The Federal Motor Carrier Safety Administration (FMCSA) is in the final stages of a new rule that will require truck drivers to have their physicals conducted by only medical professionals listed on the National Registry of Certified Medical Examiners (NRCME) - list of providers who have taken a federally mandated course and exam.
The FMCSA is expected to release the rule by the end of February.
“It is not a requirement for doctors to get certified. It is a requirement for the driver and the motor carrier to use a doctor that has been trained by the NRCME,” said Michael Megehee, president of TeamCME, a network of commercial vehicle medical examiners. Megehee has worked closely with the FMCSA on the rule.
In order to be listed within the NRCME database, private-sector medical providers must first complete a course that FMCSA said will be designed to teach providers how to “apply knowledge of FMCSA’s driver physical qualifications standards and advisory criteria to findings gathered during the driver’s medical examination” and “make sound determinations of the driver’s medical and physical qualifications for safely operating a commercial motor vehicle (CMV) in interstate commerce.”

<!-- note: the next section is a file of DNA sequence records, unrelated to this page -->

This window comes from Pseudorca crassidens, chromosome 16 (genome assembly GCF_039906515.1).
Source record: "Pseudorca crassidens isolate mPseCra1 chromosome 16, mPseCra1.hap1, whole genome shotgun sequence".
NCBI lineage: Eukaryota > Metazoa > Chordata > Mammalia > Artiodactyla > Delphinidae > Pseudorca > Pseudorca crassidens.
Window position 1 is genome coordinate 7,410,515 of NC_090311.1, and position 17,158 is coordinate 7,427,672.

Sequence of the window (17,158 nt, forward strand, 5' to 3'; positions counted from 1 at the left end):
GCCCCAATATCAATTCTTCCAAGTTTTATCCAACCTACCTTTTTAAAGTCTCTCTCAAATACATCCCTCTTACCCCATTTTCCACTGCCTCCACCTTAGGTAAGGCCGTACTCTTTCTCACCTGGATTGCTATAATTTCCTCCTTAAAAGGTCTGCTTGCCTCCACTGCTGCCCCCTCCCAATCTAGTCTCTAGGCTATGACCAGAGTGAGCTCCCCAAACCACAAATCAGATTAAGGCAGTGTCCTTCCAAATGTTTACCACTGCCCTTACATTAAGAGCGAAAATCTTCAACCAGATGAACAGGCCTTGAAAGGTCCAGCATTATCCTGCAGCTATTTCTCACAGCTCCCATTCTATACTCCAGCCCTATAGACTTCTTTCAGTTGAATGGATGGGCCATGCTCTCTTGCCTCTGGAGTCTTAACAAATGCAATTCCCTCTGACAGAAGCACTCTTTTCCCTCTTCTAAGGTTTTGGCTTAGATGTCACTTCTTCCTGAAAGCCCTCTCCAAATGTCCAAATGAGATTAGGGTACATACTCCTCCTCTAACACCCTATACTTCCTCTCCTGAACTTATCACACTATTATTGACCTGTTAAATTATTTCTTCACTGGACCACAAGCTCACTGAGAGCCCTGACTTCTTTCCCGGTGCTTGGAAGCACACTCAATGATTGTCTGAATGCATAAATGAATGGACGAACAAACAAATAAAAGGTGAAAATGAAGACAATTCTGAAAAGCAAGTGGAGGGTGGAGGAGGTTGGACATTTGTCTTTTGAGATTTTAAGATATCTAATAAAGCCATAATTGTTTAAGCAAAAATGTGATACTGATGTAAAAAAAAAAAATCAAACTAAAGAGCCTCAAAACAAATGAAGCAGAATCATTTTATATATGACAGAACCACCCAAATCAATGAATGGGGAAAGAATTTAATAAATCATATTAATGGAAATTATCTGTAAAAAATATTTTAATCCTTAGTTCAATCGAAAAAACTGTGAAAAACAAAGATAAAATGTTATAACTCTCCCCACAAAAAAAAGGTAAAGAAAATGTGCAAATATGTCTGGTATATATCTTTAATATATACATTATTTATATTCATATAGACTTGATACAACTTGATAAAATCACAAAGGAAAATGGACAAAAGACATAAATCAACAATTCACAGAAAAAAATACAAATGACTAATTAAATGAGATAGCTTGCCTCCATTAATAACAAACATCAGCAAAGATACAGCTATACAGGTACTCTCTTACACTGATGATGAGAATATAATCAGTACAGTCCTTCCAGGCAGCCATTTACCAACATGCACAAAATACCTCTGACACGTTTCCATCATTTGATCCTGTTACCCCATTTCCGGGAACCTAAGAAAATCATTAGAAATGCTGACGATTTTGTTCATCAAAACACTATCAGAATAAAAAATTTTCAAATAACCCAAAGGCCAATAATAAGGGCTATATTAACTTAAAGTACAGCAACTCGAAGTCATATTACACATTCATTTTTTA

Currently, all licensed medical doctors; advanced practice nurses; doctors of osteopathy; chiropractors; and physician assistants can conduct exams. Once the NRCME is in place, qualified providers will be listed on its website.
Although the rule has not been officially published, the FMCSA said it expects motor carriers that have 50 or more drivers will have two years to find a certified medical examiner; those with less than 50 drivers will have more than three years.
Some industry experts argue that the extensive training, data collection, and reporting requirements placed on medical examiners may result in a shortage of qualified medical examiners that are willing to participate, and an increase in the cost of examinations by those who are. The FMCSA believes that instead of a shortage, they expect to see an increase in doctors that specialize in driver physicals and become more efficient in them.
Megehee said the rule has been hung up in the Office of Management and Budget over what he suspects is a “minor issue.” He said, “The review is supposed to take 90 days and we’re 45 days past the 90. After it is out of OMB, it will take one to two weeks to publish it. It literally could be any day now or it could be the end of the month.”
For more information, visit fmcsa.dot.gov.
Now on the Penske blog: new regulations on truck driver physicals approachingow.ly/96EeV— Penske News (@PenskeNews) February 16, 2012
By "Move Ahead" Staff